Sports: October 20, 1999
Field hockey prospects strong, boosted by able freshmen
Despite Tiger loss, team often sparkles against sixth-ranked University of Connecticut
Ten minutes into the field hockey team's 3-1 loss to sixth-ranked Connecticut, it was clear that while the Tigers might lose on this particular afternoon, predictions of Princeton's fall from the top tier of teams were greatly exaggerated. Although the Tigers (4-1 overall, 2-0 Ivy League) were inconsistent, the team played brilliantly in stretches, and, after the game, coach Beth Bozman said, "I think [Connecticut coach Nancy Stevens] was shocked at how good we were. She told me she wasn't happy with what she'd just seen on the field."
Stevens may have been most surprised by the swift development of a group of freshmen who arrived at Princeton heralded as one of the top recruiting classes in the country and who have done nothing to dispel that notion during their first few weeks on campus. The team is starting five members of the Class of '03: goalkeeper Kelly Baril, defenders Naela El-Hinnawy and Emily Townsend, and attacks Kristen Skorumski and Ilvy Friebe. Baril has already established herself as being nearly impossible to beat on any shot she can see. "You're going to see really great things out of Kelly," Bozman says. And although the young defense broke down several times against Connecticut, it has the speed and size to eventually be a barbed wire fence in front of the talented goalkeeper.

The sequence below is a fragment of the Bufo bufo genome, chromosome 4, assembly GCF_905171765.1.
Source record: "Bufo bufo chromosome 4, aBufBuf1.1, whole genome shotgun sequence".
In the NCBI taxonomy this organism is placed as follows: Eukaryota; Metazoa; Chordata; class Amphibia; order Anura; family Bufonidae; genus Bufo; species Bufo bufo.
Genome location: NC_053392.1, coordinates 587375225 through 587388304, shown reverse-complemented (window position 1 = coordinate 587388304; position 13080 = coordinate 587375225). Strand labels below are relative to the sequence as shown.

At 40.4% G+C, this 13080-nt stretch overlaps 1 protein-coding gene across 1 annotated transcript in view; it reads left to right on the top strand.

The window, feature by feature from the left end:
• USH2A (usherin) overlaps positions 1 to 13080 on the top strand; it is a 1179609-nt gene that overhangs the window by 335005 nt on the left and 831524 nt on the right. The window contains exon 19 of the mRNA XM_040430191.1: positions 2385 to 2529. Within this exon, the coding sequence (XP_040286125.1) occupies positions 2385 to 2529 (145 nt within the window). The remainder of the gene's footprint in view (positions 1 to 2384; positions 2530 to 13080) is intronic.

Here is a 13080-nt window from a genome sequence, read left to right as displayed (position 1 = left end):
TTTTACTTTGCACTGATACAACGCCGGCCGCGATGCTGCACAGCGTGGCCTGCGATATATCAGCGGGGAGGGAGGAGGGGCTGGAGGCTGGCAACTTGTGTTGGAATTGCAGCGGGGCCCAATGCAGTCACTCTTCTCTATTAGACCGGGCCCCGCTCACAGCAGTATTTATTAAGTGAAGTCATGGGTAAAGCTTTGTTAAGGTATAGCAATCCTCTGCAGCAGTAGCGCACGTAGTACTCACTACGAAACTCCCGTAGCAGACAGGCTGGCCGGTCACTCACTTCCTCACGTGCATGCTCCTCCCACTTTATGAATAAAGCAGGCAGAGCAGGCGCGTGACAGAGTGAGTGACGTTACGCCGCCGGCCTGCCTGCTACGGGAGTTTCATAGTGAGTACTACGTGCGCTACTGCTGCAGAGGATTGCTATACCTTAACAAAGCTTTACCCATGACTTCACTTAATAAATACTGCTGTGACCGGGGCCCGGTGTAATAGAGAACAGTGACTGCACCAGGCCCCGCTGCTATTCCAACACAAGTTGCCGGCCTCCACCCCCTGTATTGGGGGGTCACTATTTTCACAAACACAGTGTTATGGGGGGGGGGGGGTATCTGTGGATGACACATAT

Up front, Friebe and Skorumski have already begun feasting on the weaker defenses in the Ivy League. Friebe, who is from Germany and has more offensive moves than Andrew Dice Clay, has been frustrated, however, by the physical defensive play of the top teams in this country. "It's not as technical as Europe," Friebe says. "It is frustrating, but I need to learn to concentrate all the time." So far she's concentrated well enough to have seven points in five games.
But it would be a mistake to let the glare from the team's young talent obscure the seniors and juniors. This team will go as far as players such as cocaptain Robin Dwyer '00, an outstanding defensive midfielder who moved back to defense this season, can take it. Dwyer, who earned a regional All-America at midfield, made the move without complaint because defense was where the team needed her most. In addition to leading by example, Dwyer has tried to fill the leadership void left by the graduation of the Class of '99. "I'm trying to remember all the things they told me," she says. "I want to pass along to the younger players what this program represents."